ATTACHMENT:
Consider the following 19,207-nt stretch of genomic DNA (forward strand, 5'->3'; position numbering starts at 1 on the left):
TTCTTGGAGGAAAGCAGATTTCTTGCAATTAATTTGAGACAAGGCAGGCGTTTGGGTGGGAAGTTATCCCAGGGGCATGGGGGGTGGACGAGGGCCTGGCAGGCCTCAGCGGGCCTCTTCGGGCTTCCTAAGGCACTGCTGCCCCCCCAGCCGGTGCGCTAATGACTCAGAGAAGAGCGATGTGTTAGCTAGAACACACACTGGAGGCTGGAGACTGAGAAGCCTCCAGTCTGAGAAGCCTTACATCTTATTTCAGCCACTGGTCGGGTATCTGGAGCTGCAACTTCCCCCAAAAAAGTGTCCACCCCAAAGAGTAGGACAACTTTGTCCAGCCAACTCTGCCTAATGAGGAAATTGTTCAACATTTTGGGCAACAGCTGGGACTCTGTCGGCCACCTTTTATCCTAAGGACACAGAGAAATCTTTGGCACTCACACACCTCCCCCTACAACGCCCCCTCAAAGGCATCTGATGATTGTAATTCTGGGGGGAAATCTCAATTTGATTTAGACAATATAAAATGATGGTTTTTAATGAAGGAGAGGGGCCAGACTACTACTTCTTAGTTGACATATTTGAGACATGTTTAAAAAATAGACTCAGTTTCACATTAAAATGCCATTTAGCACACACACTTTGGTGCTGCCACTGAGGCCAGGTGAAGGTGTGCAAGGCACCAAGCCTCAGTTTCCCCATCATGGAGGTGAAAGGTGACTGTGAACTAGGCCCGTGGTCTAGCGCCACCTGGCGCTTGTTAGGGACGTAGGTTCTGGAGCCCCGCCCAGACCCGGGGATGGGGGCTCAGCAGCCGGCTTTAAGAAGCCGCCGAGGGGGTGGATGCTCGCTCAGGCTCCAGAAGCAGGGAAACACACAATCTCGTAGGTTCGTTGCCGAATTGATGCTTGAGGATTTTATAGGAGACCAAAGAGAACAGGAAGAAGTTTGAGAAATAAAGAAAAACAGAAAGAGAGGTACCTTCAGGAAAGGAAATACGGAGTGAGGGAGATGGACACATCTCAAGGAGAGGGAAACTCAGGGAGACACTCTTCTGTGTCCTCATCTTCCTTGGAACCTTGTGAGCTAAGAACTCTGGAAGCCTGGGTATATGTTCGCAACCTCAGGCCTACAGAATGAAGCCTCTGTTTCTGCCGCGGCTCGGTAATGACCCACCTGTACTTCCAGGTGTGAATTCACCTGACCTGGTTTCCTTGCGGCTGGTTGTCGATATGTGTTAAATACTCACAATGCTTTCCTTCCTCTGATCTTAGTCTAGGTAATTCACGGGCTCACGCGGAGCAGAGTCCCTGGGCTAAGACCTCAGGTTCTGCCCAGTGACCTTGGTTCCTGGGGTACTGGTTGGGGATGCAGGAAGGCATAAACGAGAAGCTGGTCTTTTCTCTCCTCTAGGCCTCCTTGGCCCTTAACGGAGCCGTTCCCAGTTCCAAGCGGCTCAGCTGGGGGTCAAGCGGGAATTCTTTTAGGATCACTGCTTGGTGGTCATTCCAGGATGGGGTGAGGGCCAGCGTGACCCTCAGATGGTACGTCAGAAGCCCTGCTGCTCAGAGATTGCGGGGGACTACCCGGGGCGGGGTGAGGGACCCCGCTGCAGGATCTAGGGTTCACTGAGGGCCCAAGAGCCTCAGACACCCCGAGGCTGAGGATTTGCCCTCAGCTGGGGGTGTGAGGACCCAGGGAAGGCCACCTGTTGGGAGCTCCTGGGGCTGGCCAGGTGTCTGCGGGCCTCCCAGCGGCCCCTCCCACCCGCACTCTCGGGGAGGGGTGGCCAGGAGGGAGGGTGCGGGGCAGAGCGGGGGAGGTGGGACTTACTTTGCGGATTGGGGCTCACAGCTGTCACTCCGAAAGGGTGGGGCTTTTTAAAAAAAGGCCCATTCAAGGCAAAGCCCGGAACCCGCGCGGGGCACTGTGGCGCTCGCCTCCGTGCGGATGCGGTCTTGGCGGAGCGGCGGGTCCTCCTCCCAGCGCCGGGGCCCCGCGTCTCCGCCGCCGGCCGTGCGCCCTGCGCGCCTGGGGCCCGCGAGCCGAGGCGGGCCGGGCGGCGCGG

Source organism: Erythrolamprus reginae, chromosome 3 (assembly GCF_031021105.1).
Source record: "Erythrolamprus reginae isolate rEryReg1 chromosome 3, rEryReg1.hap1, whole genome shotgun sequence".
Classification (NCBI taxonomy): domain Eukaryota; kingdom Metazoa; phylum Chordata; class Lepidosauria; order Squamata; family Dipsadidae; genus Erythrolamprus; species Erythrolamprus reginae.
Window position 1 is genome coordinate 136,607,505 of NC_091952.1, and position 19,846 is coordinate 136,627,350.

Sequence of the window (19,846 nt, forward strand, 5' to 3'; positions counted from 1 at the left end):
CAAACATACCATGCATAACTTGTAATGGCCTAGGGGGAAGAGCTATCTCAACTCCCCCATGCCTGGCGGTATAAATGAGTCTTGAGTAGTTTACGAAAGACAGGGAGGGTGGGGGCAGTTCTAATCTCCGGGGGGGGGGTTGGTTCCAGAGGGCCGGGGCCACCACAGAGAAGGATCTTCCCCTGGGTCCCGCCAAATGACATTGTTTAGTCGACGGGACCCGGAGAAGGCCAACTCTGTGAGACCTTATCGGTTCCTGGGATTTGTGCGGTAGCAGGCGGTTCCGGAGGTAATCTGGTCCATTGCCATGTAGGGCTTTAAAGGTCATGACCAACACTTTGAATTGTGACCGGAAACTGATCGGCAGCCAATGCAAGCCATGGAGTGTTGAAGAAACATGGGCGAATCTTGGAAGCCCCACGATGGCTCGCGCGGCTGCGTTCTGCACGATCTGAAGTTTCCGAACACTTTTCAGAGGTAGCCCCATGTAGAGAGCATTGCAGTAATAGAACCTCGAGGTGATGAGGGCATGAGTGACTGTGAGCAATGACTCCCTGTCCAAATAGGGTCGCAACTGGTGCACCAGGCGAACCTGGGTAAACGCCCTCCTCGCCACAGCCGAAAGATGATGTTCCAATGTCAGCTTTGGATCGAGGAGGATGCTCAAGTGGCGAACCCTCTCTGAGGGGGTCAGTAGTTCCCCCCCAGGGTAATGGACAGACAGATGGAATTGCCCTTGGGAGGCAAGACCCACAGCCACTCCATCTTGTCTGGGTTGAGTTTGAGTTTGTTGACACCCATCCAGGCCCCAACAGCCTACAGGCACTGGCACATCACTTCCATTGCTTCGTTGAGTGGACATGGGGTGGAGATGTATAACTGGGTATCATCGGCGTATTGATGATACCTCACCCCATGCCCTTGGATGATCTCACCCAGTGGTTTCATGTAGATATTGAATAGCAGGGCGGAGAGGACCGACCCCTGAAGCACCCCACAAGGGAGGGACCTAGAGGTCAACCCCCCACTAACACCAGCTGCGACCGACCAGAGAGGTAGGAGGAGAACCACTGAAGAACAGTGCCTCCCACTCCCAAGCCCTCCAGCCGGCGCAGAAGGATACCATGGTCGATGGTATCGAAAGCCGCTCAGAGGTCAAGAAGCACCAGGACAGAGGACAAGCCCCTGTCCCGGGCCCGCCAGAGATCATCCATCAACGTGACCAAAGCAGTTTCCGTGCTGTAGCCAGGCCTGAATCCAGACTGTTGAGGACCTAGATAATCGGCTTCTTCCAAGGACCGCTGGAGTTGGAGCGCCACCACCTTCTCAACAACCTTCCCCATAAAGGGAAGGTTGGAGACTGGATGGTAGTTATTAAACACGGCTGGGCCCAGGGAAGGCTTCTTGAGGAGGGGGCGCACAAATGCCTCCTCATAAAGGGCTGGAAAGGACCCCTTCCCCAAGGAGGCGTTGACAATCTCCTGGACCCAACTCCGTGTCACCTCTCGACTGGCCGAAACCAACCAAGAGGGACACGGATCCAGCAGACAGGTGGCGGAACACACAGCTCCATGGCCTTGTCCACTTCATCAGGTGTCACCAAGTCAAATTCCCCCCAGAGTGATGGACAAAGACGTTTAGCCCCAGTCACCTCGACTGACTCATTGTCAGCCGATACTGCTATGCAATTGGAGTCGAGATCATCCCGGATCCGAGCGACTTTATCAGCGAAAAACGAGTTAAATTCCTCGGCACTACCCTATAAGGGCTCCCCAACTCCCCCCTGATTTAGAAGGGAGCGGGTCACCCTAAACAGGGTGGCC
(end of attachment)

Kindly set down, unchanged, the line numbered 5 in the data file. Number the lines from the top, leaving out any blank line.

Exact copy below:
Classification (NCBI taxonomy): domain Eukaryota; kingdom Metazoa; phylum Chordata; class Lepidosauria; order Squamata; family Dipsadidae; genus Erythrolamprus; species Erythrolamprus reginae.